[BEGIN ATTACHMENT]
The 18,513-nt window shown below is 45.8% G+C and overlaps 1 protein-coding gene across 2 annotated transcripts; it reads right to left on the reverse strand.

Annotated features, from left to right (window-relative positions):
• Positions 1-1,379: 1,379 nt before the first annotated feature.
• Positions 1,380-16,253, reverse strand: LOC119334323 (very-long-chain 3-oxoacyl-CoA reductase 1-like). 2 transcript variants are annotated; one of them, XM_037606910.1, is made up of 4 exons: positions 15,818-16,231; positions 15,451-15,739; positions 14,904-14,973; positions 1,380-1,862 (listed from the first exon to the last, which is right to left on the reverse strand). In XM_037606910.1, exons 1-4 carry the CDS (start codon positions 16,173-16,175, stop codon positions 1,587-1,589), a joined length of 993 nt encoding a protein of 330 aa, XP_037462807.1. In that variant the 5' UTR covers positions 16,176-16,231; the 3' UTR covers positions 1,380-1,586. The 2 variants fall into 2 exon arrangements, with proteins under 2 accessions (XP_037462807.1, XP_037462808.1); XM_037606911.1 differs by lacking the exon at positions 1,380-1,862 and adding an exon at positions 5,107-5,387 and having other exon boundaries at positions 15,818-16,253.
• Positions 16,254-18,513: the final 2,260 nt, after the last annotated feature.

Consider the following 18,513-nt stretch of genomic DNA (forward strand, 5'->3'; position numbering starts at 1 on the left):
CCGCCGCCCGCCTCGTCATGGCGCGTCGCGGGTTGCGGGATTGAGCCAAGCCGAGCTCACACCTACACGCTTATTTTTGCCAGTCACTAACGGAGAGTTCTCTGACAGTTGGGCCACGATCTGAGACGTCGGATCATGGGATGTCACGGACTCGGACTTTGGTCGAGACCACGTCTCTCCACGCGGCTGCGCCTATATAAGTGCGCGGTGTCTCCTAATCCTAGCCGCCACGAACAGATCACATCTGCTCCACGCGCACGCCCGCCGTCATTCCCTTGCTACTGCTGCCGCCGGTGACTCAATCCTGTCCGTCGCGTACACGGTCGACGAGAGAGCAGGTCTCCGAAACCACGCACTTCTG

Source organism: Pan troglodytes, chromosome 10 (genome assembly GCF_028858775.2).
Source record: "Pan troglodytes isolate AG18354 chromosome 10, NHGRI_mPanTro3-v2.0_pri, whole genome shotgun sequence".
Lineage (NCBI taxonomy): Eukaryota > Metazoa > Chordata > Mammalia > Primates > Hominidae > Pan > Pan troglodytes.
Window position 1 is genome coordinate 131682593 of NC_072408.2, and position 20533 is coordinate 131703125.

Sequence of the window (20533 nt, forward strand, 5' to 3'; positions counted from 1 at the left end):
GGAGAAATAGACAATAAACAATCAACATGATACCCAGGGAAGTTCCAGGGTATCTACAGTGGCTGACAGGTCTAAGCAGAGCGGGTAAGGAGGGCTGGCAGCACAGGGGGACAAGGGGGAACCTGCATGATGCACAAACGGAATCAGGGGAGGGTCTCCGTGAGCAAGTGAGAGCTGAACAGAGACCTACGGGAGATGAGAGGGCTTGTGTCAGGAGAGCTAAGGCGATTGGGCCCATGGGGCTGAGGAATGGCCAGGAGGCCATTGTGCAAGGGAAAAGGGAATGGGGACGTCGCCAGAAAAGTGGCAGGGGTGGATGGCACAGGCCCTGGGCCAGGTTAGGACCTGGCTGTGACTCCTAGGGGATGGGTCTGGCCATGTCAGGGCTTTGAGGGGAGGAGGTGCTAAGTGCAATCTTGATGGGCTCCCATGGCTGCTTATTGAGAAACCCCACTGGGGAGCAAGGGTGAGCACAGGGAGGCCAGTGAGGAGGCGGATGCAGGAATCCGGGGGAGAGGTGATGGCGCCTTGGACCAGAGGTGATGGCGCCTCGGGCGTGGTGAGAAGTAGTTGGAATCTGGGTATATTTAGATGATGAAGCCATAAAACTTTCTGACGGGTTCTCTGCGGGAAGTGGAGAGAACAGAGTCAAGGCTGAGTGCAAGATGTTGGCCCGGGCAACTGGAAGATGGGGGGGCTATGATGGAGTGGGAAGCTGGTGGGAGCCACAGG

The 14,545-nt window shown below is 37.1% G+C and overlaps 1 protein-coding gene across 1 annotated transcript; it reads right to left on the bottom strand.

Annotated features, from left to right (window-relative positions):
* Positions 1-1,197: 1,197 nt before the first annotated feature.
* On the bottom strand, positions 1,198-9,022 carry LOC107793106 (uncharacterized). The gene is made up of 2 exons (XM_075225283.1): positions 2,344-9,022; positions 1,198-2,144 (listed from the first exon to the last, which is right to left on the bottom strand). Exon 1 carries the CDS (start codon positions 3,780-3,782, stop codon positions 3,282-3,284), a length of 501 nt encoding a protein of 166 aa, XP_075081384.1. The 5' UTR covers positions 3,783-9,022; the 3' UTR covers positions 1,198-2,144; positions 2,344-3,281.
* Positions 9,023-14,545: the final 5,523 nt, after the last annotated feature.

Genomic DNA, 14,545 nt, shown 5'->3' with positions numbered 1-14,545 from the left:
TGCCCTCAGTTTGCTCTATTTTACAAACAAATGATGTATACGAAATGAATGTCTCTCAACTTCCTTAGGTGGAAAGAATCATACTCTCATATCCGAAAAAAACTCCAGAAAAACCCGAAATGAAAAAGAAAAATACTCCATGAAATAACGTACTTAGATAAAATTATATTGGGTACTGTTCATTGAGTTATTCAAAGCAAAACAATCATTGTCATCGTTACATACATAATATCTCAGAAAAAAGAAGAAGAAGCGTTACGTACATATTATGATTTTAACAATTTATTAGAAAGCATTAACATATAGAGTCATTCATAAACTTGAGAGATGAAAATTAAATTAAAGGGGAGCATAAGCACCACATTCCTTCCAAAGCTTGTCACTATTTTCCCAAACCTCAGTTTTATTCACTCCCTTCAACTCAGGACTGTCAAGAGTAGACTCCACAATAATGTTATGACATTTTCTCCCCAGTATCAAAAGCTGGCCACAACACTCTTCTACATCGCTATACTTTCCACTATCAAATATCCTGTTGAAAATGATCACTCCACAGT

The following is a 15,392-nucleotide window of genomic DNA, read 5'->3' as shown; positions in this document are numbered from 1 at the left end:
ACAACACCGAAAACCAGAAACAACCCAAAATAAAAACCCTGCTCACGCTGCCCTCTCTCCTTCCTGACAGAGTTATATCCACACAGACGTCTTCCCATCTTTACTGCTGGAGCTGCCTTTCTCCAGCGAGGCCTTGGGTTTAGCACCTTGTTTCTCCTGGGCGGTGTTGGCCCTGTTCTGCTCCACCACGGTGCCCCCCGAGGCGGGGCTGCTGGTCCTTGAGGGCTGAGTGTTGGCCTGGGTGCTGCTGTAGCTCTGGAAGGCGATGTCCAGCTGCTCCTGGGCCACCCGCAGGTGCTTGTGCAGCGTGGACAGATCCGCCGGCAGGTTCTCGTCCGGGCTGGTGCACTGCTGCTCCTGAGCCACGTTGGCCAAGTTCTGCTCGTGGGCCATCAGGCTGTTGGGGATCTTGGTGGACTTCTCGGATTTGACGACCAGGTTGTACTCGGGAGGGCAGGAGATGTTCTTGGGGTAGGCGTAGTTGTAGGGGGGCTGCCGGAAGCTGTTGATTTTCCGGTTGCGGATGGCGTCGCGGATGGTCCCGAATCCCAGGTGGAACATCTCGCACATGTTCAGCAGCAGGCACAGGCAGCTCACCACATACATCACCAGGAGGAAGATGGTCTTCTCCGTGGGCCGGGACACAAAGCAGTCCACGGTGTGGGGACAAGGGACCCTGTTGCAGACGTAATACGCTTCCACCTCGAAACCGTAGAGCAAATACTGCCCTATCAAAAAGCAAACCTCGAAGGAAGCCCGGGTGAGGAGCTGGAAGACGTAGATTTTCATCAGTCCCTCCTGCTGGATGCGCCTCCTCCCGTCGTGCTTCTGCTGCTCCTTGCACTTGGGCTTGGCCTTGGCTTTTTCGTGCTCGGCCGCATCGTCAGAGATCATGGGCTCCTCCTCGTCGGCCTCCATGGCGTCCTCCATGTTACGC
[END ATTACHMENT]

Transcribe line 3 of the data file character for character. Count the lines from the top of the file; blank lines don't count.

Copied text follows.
• Positions 1-1,379: 1,379 nt before the first annotated feature.